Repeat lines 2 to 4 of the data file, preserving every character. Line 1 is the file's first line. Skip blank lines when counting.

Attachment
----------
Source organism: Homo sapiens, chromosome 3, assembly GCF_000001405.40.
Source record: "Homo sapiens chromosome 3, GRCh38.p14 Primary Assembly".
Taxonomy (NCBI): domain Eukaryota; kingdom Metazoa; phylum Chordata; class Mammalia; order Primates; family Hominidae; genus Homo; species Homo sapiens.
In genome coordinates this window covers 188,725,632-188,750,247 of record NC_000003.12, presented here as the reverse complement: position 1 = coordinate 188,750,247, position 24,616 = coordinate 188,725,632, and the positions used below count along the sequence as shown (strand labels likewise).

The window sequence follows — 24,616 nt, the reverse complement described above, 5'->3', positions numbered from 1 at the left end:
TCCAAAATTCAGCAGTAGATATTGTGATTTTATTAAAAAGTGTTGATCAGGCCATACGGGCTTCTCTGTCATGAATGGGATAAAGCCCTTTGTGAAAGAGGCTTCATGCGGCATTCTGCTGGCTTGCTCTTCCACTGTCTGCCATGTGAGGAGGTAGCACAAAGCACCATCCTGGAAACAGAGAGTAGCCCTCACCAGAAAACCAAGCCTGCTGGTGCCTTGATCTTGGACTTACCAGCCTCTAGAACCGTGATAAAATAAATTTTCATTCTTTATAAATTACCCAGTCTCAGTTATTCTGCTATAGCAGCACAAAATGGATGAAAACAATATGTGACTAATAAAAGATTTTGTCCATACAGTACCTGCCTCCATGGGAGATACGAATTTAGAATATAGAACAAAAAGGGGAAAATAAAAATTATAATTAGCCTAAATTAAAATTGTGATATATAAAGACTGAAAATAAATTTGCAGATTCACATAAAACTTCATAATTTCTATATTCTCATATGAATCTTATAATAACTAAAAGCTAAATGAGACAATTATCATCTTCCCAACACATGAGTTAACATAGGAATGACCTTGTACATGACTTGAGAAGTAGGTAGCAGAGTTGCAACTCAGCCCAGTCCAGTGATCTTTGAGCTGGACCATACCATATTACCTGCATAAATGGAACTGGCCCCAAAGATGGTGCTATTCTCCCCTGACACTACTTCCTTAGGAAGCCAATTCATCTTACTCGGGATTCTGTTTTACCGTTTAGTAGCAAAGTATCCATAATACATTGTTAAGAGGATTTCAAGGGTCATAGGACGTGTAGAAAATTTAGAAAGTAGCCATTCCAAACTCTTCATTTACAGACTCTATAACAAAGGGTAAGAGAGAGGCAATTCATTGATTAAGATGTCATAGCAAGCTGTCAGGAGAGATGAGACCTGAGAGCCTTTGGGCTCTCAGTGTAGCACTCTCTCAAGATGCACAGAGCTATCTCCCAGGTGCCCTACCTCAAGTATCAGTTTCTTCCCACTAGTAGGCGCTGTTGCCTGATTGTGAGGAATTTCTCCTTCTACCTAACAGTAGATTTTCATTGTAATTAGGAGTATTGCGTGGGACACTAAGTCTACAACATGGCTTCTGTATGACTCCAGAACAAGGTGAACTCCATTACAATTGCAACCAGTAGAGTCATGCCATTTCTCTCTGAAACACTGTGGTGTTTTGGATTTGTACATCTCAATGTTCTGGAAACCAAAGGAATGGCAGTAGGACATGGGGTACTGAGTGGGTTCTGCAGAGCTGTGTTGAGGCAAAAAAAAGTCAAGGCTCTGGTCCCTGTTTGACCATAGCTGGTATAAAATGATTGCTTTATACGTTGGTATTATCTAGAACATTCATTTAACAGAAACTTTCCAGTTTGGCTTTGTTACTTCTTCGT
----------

Source record: "Homo sapiens chromosome 3, GRCh38.p14 Primary Assembly".
Taxonomy (NCBI): domain Eukaryota; kingdom Metazoa; phylum Chordata; class Mammalia; order Primates; family Hominidae; genus Homo; species Homo sapiens.
In genome coordinates this window covers 188,725,632-188,750,247 of record NC_000003.12, presented here as the reverse complement: position 1 = coordinate 188,750,247, position 24,616 = coordinate 188,725,632, and the positions used below count along the sequence as shown (strand labels likewise).